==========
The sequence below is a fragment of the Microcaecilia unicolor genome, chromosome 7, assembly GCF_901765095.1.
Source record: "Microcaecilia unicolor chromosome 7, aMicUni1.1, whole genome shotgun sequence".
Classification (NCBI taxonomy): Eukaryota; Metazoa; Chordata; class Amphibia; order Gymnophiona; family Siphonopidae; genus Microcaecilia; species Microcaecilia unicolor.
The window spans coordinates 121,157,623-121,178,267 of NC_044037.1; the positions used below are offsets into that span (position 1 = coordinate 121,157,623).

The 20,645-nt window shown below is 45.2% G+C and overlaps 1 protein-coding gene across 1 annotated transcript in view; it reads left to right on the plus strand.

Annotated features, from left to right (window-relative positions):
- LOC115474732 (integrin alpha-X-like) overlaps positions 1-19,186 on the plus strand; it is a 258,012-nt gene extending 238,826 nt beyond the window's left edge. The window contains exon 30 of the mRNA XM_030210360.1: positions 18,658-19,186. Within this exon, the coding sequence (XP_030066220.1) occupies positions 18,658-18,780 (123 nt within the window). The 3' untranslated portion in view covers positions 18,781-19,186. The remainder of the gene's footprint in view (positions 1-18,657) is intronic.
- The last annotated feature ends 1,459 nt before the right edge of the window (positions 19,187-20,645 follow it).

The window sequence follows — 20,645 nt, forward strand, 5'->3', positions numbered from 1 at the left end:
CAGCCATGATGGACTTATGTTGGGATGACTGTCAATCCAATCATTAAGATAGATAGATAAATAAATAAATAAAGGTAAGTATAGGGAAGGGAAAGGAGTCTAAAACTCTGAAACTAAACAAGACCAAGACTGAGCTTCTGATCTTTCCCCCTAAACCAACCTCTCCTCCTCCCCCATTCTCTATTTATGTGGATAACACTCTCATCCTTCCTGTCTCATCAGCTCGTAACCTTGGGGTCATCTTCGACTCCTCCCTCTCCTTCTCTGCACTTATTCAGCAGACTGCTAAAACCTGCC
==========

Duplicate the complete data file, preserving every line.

The sequence below is a fragment of the Microcaecilia unicolor genome, chromosome 7, assembly GCF_901765095.1.
Source record: "Microcaecilia unicolor chromosome 7, aMicUni1.1, whole genome shotgun sequence".
Classification (NCBI taxonomy): Eukaryota; Metazoa; Chordata; class Amphibia; order Gymnophiona; family Siphonopidae; genus Microcaecilia; species Microcaecilia unicolor.
The window spans coordinates 121,157,623-121,178,267 of NC_044037.1; the positions used below are offsets into that span (position 1 = coordinate 121,157,623).

The 20,645-nt window shown below is 45.2% G+C and overlaps 1 protein-coding gene across 1 annotated transcript in view; it reads left to right on the plus strand.

Annotated features, from left to right (window-relative positions):
- LOC115474732 (integrin alpha-X-like) overlaps positions 1-19,186 on the plus strand; it is a 258,012-nt gene extending 238,826 nt beyond the window's left edge. The window contains exon 30 of the mRNA XM_030210360.1: positions 18,658-19,186. Within this exon, the coding sequence (XP_030066220.1) occupies positions 18,658-18,780 (123 nt within the window). The 3' untranslated portion in view covers positions 18,781-19,186. The remainder of the gene's footprint in view (positions 1-18,657) is intronic.
- The last annotated feature ends 1,459 nt before the right edge of the window (positions 19,187-20,645 follow it).

The window sequence follows — 20,645 nt, forward strand, 5'->3', positions numbered from 1 at the left end:
CAGCCATGATGGACTTATGTTGGGATGACTGTCAATCCAATCATTAAGATAGATAGATAAATAAATAAATAAAGGTAAGTATAGGGAAGGGAAAGGAGTCTAAAACTCTGAAACTAAACAAGACCAAGACTGAGCTTCTGATCTTTCCCCCTAAACCAACCTCTCCTCCTCCCCCATTCTCTATTTATGTGGATAACACTCTCATCCTTCCTGTCTCATCAGCTCGTAACCTTGGGGTCATCTTCGACTCCTCCCTCTCCTTCTCTGCACTTATTCAGCAGACTGCTAAAACCTGCC